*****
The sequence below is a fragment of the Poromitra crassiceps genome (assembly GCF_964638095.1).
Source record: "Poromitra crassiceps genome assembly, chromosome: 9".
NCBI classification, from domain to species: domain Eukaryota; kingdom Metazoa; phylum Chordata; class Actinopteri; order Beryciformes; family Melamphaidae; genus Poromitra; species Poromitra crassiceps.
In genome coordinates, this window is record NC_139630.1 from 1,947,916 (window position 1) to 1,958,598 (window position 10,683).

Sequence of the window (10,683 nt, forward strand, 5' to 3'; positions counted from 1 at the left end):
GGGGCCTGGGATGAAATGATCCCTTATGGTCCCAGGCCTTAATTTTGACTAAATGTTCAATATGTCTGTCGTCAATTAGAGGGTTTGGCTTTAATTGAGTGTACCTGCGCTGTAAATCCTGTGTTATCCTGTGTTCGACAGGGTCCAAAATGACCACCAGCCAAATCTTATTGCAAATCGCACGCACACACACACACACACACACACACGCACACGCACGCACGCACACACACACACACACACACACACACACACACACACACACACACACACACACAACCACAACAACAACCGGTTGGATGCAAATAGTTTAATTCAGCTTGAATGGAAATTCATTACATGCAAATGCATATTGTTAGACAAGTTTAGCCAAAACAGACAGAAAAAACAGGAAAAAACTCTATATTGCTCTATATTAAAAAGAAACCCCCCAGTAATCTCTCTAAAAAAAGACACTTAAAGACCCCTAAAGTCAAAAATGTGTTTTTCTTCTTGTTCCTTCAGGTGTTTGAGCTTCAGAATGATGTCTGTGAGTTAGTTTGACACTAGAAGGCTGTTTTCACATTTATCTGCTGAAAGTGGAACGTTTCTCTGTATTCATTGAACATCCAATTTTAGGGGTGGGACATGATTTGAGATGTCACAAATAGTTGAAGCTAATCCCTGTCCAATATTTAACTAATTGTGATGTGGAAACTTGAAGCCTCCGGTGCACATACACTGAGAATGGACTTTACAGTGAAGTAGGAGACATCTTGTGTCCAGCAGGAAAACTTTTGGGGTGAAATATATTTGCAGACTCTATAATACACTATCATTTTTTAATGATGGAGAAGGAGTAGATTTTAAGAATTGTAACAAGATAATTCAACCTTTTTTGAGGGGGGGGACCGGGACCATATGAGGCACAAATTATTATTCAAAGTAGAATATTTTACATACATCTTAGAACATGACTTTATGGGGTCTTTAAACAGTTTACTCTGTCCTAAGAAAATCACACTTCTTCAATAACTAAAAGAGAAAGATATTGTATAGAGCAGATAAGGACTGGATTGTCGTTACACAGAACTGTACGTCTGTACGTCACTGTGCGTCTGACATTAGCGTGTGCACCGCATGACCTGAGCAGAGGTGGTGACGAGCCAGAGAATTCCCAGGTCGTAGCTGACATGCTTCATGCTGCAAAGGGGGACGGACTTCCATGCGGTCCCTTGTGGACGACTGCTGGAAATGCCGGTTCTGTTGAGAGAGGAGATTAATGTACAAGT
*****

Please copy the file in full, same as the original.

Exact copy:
The sequence below is a fragment of the Poromitra crassiceps genome (assembly GCF_964638095.1).
Source record: "Poromitra crassiceps genome assembly, chromosome: 9".
NCBI classification, from domain to species: domain Eukaryota; kingdom Metazoa; phylum Chordata; class Actinopteri; order Beryciformes; family Melamphaidae; genus Poromitra; species Poromitra crassiceps.
In genome coordinates, this window is record NC_139630.1 from 1,947,916 (window position 1) to 1,958,598 (window position 10,683).

Sequence of the window (10,683 nt, forward strand, 5' to 3'; positions counted from 1 at the left end):
GGGGCCTGGGATGAAATGATCCCTTATGGTCCCAGGCCTTAATTTTGACTAAATGTTCAATATGTCTGTCGTCAATTAGAGGGTTTGGCTTTAATTGAGTGTACCTGCGCTGTAAATCCTGTGTTATCCTGTGTTCGACAGGGTCCAAAATGACCACCAGCCAAATCTTATTGCAAATCGCACGCACACACACACACACACACACACACGCACACGCACGCACGCACACACACACACACACACACACACACACACACACACACACACACACACACACAACCACAACAACAACCGGTTGGATGCAAATAGTTTAATTCAGCTTGAATGGAAATTCATTACATGCAAATGCATATTGTTAGACAAGTTTAGCCAAAACAGACAGAAAAAACAGGAAAAAACTCTATATTGCTCTATATTAAAAAGAAACCCCCCAGTAATCTCTCTAAAAAAAGACACTTAAAGACCCCTAAAGTCAAAAATGTGTTTTTCTTCTTGTTCCTTCAGGTGTTTGAGCTTCAGAATGATGTCTGTGAGTTAGTTTGACACTAGAAGGCTGTTTTCACATTTATCTGCTGAAAGTGGAACGTTTCTCTGTATTCATTGAACATCCAATTTTAGGGGTGGGACATGATTTGAGATGTCACAAATAGTTGAAGCTAATCCCTGTCCAATATTTAACTAATTGTGATGTGGAAACTTGAAGCCTCCGGTGCACATACACTGAGAATGGACTTTACAGTGAAGTAGGAGACATCTTGTGTCCAGCAGGAAAACTTTTGGGGTGAAATATATTTGCAGACTCTATAATACACTATCATTTTTTAATGATGGAGAAGGAGTAGATTTTAAGAATTGTAACAAGATAATTCAACCTTTTTTGAGGGGGGGGACCGGGACCATATGAGGCACAAATTATTATTCAAAGTAGAATATTTTACATACATCTTAGAACATGACTTTATGGGGTCTTTAAACAGTTTACTCTGTCCTAAGAAAATCACACTTCTTCAATAACTAAAAGAGAAAGATATTGTATAGAGCAGATAAGGACTGGATTGTCGTTACACAGAACTGTACGTCTGTACGTCACTGTGCGTCTGACATTAGCGTGTGCACCGCATGACCTGAGCAGAGGTGGTGACGAGCCAGAGAATTCCCAGGTCGTAGCTGACATGCTTCATGCTGCAAAGGGGGACGGACTTCCATGCGGTCCCTTGTGGACGACTGCTGGAAATGCCGGTTCTGTTGAGAGAGGAGATTAATGTACAAGT